This is what free software and free culture are all about: the process of invention, of taking existing things and using them in novel ways that the previous inventors never even dreamed of.
This was written as an assignment for one of my art classes.
“Are large publishing houses affected by advancements in technology? How?”
Yes, definitely. Publishing houses exist as a result of technology; they are most certainly dependent upon it. First came ink, paper, and writing. Then came the printing press and movable type. Now we have computers, personal printers, email, et cetera. The publishing process has gotten unimaginably faster, cheaper, and more efficient thanks to technology. It is even beginning to transcend the limitations of print: ebooks now can embed videos, play music, even enable interaction between readers in different places.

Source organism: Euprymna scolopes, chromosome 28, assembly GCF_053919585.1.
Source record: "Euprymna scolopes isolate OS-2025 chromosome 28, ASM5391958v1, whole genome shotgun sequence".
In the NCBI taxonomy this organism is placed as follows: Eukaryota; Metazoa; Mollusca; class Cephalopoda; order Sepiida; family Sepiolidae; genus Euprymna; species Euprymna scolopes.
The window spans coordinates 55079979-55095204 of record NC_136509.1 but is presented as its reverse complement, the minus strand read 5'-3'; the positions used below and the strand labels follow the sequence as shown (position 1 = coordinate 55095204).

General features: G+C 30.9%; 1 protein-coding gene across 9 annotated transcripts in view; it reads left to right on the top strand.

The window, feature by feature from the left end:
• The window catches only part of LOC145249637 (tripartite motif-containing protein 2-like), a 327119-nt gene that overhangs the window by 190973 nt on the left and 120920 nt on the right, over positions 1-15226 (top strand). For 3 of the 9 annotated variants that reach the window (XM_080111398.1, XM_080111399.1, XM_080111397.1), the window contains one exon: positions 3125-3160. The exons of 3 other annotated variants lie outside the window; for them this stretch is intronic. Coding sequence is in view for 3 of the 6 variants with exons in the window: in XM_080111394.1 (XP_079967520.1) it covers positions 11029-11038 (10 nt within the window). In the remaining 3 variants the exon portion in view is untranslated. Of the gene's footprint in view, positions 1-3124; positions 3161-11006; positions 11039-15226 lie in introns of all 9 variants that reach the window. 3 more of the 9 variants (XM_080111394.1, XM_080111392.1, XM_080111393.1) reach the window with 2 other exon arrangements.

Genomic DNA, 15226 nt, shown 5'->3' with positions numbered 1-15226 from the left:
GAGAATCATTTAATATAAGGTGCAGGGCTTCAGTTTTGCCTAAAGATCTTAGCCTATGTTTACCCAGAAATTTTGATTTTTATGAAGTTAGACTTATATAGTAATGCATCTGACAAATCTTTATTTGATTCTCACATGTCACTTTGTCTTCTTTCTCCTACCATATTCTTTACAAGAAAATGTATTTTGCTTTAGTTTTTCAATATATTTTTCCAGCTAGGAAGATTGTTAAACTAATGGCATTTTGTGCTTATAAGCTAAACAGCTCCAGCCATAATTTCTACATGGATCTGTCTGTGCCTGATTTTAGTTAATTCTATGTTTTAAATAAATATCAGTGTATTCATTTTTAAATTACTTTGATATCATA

The big challenge facing big publishers is that we are entering an era of plenty, at least regarding books. By plenty I mean that the cost of reproducing a book is so low as to approach zero. Where once big publishers were needed because only they could afford to buy a printing press, now anybody with a computer and (depending on your definition of ‘book’) a printer and/or an Internet connection can do the same thing. The only reason I don’t download a free (as in freedom – i.e. public domain or Creative Commons licensed) book from something like Project Gutenberg and print and bind it myself is my own laziness: the printing would not be worth the trouble. I have looked up various methods of binding books, and it seems easy to do, it’s just that I’d rather waste my time playing video games than making something that I can keep on my bookshelf and enjoy long after I’ve lost interest in whatever games I’m currently playing. That sounds messed up, but it’s true: Video games, which take ~10 hours to complete and then completely lose my interest, somehow seem more worthwhile to me than a book which I might read over and over again.
Continue reading The Future Of “Books”